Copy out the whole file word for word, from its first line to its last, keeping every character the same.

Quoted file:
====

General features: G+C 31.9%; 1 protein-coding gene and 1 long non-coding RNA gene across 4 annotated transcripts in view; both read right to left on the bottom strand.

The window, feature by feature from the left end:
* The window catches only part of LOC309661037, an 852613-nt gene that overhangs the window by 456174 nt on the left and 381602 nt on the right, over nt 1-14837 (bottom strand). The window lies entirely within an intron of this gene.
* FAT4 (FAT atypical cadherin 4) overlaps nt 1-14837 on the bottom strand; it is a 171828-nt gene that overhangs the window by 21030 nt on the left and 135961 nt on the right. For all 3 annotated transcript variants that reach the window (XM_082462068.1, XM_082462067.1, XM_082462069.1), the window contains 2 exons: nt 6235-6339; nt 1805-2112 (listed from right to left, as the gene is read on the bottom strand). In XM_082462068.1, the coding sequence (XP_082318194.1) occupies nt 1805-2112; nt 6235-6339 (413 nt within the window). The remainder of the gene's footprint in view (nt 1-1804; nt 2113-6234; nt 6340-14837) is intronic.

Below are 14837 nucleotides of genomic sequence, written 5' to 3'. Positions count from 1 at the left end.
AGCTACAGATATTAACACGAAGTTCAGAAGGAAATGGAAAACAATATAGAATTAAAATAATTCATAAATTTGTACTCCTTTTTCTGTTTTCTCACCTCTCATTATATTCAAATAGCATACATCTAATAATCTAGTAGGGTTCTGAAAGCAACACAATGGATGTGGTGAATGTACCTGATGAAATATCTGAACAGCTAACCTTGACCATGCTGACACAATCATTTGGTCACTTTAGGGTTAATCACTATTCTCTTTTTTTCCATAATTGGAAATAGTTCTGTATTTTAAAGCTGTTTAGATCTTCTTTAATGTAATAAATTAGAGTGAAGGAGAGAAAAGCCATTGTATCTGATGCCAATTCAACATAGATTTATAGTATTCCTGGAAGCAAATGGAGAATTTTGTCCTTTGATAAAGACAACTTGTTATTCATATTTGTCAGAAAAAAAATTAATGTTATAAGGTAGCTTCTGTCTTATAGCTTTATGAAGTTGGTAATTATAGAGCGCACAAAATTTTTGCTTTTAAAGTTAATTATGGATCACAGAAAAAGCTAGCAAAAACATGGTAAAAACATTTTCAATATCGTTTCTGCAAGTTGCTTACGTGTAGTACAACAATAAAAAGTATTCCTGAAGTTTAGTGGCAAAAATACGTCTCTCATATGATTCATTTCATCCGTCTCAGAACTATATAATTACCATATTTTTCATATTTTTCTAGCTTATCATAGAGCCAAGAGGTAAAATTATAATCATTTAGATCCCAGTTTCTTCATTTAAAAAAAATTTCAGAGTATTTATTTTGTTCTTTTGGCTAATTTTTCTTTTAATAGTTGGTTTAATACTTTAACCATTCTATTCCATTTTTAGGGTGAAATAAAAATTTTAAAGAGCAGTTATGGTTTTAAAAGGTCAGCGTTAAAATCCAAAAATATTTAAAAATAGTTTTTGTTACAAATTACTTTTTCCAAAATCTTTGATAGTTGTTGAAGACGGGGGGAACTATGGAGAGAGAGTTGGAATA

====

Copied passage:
General features: G+C 31.9%; 1 protein-coding gene and 1 long non-coding RNA gene across 4 annotated transcripts in view; both read right to left on the bottom strand.

The window, feature by feature from the left end:
* The window catches only part of LOC309661037, an 852613-nt gene that overhangs the window by 456174 nt on the left and 381602 nt on the right, over nt 1-14837 (bottom strand). The window lies entirely within an intron of this gene.
* FAT4 (FAT atypical cadherin 4) overlaps nt 1-14837 on the bottom strand; it is a 171828-nt gene that overhangs the window by 21030 nt on the left and 135961 nt on the right. For all 3 annotated transcript variants that reach the window (XM_082462068.1, XM_082462067.1, XM_082462069.1), the window contains 2 exons: nt 6235-6339; nt 1805-2112 (listed from right to left, as the gene is read on the bottom strand). In XM_082462068.1, the coding sequence (XP_082318194.1) occupies nt 1805-2112; nt 6235-6339 (413 nt within the window). The remainder of the gene's footprint in view (nt 1-1804; nt 2113-6234; nt 6340-14837) is intronic.

Below are 14837 nucleotides of genomic sequence, written 5' to 3'. Positions count from 1 at the left end.
AGCTACAGATATTAACACGAAGTTCAGAAGGAAATGGAAAACAATATAGAATTAAAATAATTCATAAATTTGTACTCCTTTTTCTGTTTTCTCACCTCTCATTATATTCAAATAGCATACATCTAATAATCTAGTAGGGTTCTGAAAGCAACACAATGGATGTGGTGAATGTACCTGATGAAATATCTGAACAGCTAACCTTGACCATGCTGACACAATCATTTGGTCACTTTAGGGTTAATCACTATTCTCTTTTTTTCCATAATTGGAAATAGTTCTGTATTTTAAAGCTGTTTAGATCTTCTTTAATGTAATAAATTAGAGTGAAGGAGAGAAAAGCCATTGTATCTGATGCCAATTCAACATAGATTTATAGTATTCCTGGAAGCAAATGGAGAATTTTGTCCTTTGATAAAGACAACTTGTTATTCATATTTGTCAGAAAAAAAATTAATGTTATAAGGTAGCTTCTGTCTTATAGCTTTATGAAGTTGGTAATTATAGAGCGCACAAAATTTTTGCTTTTAAAGTTAATTATGGATCACAGAAAAAGCTAGCAAAAACATGGTAAAAACATTTTCAATATCGTTTCTGCAAGTTGCTTACGTGTAGTACAACAATAAAAAGTATTCCTGAAGTTTAGTGGCAAAAATACGTCTCTCATATGATTCATTTCATCCGTCTCAGAACTATATAATTACCATATTTTTCATATTTTTCTAGCTTATCATAGAGCCAAGAGGTAAAATTATAATCATTTAGATCCCAGTTTCTTCATTTAAAAAAAATTTCAGAGTATTTATTTTGTTCTTTTGGCTAATTTTTCTTTTAATAGTTGGTTTAATACTTTAACCATTCTATTCCATTTTTAGGGTGAAATAAAAATTTTAAAGAGCAGTTATGGTTTTAAAAGGTCAGCGTTAAAATCCAAAAATATTTAAAAATAGTTTTTGTTACAAATTACTTTTTCCAAAATCTTTGATAGTTGTTGAAGACGGGGGGAACTATGGAGAGAGAGTTGGAATA